Turkish govt. seeks 23-yr prison terms for top media group founder & bank head

Turkish President Tayyip Erdogan. © Adem Altan
The Turkish government wants to slap a 23-year sentence on the founder of one of the country's top media agencies, Dogan News, and the head of the largest lender, Isbank. They are charged with involvement in a fuel-smuggling ring.

Aydin Dogan’s Dogan Holding owns the country’s largest media group, which controls heavyweights such as CNN Turk, Hurriyet and Kanal D, the government-affiliated Aksam daily reported on Thursday.

The story dates back to the early and mid-2000s, when Dogan and the country’s biggest lender, Isbank, were both stakeholders in the oil distributor Petrol Ofisi. The company was acquired in 2010 by an Austrian firm.

Turkish prosecutors allege Dogan and Isbank were involved in financing a smuggling ring between 2001-2007. This led to them opening a case last September against the Dogan Media Group for supposedly being a “terrorism propaganda” bullhorn – an accusation Erdogan has floated hundreds of times over the last 18 months, together with allegations of being insulted.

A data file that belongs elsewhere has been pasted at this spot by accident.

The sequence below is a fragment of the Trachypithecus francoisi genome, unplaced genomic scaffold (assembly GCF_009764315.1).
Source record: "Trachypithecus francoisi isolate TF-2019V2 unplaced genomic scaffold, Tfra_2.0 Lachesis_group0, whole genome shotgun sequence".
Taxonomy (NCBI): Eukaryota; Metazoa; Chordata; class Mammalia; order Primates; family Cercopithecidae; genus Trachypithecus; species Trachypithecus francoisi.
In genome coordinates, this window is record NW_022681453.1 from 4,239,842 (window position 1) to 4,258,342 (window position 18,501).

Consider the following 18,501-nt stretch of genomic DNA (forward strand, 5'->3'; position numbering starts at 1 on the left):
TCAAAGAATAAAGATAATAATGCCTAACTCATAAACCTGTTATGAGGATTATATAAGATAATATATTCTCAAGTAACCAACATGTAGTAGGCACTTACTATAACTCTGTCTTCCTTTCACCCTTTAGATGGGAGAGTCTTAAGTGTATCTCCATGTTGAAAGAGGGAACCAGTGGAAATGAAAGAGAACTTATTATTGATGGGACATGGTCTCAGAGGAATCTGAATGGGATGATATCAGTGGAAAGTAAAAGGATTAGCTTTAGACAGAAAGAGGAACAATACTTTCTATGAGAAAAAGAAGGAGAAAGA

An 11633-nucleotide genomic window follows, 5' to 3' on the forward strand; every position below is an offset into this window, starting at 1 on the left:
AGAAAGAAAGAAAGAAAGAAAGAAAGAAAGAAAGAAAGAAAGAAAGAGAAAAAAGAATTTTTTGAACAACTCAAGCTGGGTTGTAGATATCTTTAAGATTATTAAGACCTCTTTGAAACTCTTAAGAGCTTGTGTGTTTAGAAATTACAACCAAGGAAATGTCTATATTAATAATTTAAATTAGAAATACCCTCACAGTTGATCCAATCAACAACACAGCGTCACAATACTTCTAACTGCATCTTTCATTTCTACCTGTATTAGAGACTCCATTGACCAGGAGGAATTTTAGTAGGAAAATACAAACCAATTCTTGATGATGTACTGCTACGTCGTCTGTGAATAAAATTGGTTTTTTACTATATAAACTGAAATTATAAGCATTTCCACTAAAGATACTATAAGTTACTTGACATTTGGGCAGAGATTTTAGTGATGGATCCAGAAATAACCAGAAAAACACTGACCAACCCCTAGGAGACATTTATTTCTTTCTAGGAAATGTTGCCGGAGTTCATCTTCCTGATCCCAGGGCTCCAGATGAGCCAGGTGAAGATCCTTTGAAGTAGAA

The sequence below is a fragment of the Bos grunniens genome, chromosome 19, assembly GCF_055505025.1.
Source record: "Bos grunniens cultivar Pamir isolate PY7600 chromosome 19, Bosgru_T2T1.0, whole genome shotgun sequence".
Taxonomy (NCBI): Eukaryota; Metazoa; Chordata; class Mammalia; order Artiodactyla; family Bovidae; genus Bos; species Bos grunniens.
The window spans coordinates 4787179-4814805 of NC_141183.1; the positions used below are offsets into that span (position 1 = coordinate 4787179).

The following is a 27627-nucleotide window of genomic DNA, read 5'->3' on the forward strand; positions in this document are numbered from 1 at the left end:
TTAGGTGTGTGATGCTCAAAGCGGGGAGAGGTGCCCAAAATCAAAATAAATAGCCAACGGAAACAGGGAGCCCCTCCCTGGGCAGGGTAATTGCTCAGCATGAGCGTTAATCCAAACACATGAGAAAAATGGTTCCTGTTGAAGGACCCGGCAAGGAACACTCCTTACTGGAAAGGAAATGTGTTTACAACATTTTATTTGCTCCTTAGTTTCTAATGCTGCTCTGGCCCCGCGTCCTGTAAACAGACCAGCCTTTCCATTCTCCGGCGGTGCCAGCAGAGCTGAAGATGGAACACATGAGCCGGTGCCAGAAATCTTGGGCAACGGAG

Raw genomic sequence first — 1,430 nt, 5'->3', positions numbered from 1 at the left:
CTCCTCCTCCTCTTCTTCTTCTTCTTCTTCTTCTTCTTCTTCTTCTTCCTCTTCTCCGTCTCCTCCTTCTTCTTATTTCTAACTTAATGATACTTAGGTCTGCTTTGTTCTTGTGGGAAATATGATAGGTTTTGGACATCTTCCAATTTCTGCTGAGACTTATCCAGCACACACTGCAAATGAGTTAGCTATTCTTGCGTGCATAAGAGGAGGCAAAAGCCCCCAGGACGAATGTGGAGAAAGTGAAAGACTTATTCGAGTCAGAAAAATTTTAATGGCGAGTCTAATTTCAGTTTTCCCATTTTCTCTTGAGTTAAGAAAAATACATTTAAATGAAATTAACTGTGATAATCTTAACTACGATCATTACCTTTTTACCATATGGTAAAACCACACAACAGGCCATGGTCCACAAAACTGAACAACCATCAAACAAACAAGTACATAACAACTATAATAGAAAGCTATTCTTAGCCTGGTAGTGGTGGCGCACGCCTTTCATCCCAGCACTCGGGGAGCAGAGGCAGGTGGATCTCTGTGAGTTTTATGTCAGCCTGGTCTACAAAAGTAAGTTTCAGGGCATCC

However, before then, in 2009, Dogan Media Group was also fined $2.5 billion for alleged tax evasion. It was viewed as a crackdown on free expression and freedom of the press at the time. There were grave allegations of corruption leveled at President Recep Tayyip Erdogan, which is widely thought to be the precursor to these events today.

Isbank board chairman Ersin Ozince faces similar allegations. In January, Erodgan called for Isbank's nationalization. By coincidence perhaps, one of the bank’s larger stakeholders is Turkey’s main opposition party, the Republican People's Party (CHP).

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Erdogan has been adopting the same hardball strategy since Dogan was first accused. In early March, the president sought to put away the editor of the leftist Bergun newspaper, Bans Ince, for cleverly spelling out the word “thief” while defending an earlier charge of accusing then-Prime Minister Erdogan of corruption.

Dogan and Isbank are yet to react to the current charge.